Natural Immunity Protects Against SARS-CoV-2 Reinfection
Efficacy of natural infection against reinfection estimated at 92.3 and 97.6 percent for beta and alpha variants in cohort in Qatar
THURSDAY, Dec. 16, 2021 (HealthDay News) -- Natural immunity protects against reinfection with the alpha and beta variants of severe acute respiratory syndrome coronavirus 2 (SARS-CoV-2), according to a study published online Dec. 15 in the New England Journal of Medicine.
Hiam Chemaitelly, Ph.D., from Weill Cornell Medicine-Qatar in Doha, and colleagues estimated the efficacy of immunity induced by natural infection against reinfection by comparing the incidence of SARS-CoV-2 reinfection in a cohort of persons who had previous confirmed infection before Jan. 1, 2021, with incidence in a cohort of antibody-negative individuals with no evidence of previous infection using data from national databases in Qatar. Participants were followed from March 8 to April 21, 2021.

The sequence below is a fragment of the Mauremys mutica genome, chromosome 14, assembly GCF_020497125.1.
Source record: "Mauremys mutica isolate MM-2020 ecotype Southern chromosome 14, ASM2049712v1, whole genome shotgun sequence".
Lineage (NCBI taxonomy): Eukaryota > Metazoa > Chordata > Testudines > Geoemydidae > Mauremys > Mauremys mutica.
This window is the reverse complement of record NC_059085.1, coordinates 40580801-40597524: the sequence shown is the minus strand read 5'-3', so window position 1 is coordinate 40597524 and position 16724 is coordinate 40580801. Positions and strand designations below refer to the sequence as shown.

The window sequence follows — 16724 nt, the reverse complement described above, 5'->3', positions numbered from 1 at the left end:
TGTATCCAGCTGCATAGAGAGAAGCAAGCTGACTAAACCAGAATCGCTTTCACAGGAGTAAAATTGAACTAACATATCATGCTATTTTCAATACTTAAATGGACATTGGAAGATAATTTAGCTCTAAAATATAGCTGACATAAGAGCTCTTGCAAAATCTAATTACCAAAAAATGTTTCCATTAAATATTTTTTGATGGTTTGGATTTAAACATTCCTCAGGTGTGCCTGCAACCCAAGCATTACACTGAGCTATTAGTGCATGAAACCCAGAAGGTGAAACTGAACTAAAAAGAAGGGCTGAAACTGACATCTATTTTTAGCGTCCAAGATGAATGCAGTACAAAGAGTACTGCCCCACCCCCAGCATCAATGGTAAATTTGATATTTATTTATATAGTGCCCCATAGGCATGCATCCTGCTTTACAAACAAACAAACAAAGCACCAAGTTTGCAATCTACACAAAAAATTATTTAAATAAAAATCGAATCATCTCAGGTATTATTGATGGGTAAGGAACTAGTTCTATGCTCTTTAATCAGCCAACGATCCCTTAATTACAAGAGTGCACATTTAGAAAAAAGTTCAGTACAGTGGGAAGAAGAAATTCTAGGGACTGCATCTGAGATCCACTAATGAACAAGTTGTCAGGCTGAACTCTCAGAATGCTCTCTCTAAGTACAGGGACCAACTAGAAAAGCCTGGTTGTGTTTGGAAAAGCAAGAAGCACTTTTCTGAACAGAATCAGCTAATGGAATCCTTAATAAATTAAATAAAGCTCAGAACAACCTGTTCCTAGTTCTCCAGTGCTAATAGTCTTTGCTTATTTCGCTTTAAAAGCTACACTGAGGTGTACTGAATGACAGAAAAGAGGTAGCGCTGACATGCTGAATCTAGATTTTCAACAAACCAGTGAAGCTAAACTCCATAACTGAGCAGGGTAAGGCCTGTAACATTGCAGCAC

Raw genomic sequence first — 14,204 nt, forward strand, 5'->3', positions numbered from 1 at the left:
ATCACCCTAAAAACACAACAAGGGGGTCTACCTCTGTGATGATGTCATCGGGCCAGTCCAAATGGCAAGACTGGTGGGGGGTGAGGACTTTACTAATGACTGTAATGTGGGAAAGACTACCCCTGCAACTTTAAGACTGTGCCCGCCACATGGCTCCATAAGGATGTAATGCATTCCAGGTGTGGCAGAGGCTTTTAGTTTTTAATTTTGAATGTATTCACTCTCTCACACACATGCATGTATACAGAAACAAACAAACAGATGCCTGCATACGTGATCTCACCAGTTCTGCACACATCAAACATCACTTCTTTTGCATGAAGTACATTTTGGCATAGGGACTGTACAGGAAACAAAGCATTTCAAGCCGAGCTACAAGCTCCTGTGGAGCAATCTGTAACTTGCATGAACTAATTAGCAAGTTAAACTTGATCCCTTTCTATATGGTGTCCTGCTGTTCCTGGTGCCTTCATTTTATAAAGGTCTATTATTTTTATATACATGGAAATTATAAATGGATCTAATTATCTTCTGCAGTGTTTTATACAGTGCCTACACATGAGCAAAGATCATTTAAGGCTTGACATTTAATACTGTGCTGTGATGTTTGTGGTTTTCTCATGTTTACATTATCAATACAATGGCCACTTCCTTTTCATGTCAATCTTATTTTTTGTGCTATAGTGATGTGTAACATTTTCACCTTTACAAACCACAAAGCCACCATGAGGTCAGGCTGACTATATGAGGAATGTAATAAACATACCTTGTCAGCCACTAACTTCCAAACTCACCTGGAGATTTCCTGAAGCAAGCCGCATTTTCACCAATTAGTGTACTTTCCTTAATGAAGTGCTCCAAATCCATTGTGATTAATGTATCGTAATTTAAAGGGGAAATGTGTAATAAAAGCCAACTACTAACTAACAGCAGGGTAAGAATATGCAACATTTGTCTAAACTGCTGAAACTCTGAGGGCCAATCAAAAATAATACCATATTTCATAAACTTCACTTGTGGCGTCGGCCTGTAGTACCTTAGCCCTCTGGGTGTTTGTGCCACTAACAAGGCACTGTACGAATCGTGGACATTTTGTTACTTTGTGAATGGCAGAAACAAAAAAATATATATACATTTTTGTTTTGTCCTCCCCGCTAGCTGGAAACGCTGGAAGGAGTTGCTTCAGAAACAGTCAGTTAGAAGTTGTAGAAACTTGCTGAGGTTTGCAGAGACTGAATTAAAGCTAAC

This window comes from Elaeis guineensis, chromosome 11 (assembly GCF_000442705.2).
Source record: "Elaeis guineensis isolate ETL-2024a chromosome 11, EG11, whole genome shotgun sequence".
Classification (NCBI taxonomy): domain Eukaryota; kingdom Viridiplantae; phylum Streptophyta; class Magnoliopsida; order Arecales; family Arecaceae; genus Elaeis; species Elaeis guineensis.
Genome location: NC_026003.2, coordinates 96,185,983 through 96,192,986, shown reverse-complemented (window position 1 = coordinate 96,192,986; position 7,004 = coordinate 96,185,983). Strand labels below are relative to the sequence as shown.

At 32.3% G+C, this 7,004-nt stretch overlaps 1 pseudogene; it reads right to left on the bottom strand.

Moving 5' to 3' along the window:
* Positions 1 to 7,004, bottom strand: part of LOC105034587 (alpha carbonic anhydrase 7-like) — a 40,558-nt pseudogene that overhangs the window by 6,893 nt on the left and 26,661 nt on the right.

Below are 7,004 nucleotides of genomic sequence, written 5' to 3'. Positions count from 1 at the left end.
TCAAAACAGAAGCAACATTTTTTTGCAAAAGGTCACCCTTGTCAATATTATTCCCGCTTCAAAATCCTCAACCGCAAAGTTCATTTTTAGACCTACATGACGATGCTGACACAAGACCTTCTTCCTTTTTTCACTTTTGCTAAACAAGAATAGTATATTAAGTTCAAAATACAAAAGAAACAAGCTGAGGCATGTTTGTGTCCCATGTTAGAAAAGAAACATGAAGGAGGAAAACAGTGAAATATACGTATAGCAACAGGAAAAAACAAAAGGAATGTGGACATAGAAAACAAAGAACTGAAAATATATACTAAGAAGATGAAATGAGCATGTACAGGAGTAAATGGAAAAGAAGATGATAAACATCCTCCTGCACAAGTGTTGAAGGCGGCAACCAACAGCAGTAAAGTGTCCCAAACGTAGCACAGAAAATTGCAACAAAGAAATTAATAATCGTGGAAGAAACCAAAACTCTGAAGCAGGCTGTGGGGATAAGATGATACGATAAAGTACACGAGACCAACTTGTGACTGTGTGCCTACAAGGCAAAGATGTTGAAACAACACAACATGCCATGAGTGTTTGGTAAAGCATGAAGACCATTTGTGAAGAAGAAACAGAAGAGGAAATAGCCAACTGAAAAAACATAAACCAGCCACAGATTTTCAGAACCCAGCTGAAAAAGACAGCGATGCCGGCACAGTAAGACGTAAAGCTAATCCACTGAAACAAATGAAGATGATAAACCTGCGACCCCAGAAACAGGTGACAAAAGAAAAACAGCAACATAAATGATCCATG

The researchers found that at 42 days of follow-up, the cumulative incidence was 0.27 and 3.44 percent in the previous-infection cohort and antibody-negative cohort, respectively, for the beta variant, and was 0.03 and 1.35 percent, respectively, for the alpha variant. The incidence rates of infection with the beta variant were estimated at 4.34 and 56.25 cases per 10,000 person-weeks in the previous infection and antibody-negative cohorts, respectively; for the alpha variant, the corresponding incidence rates were 0.53 and 22.44 cases per 10,000 person-weeks. The efficacy of natural infection against reinfection was estimated at 92.3 and 97.6 percent for the beta and alpha variants, respectively.
"These findings give some insights into the hypothesis that natural immunity may provide protection against known variants of concern," the authors write.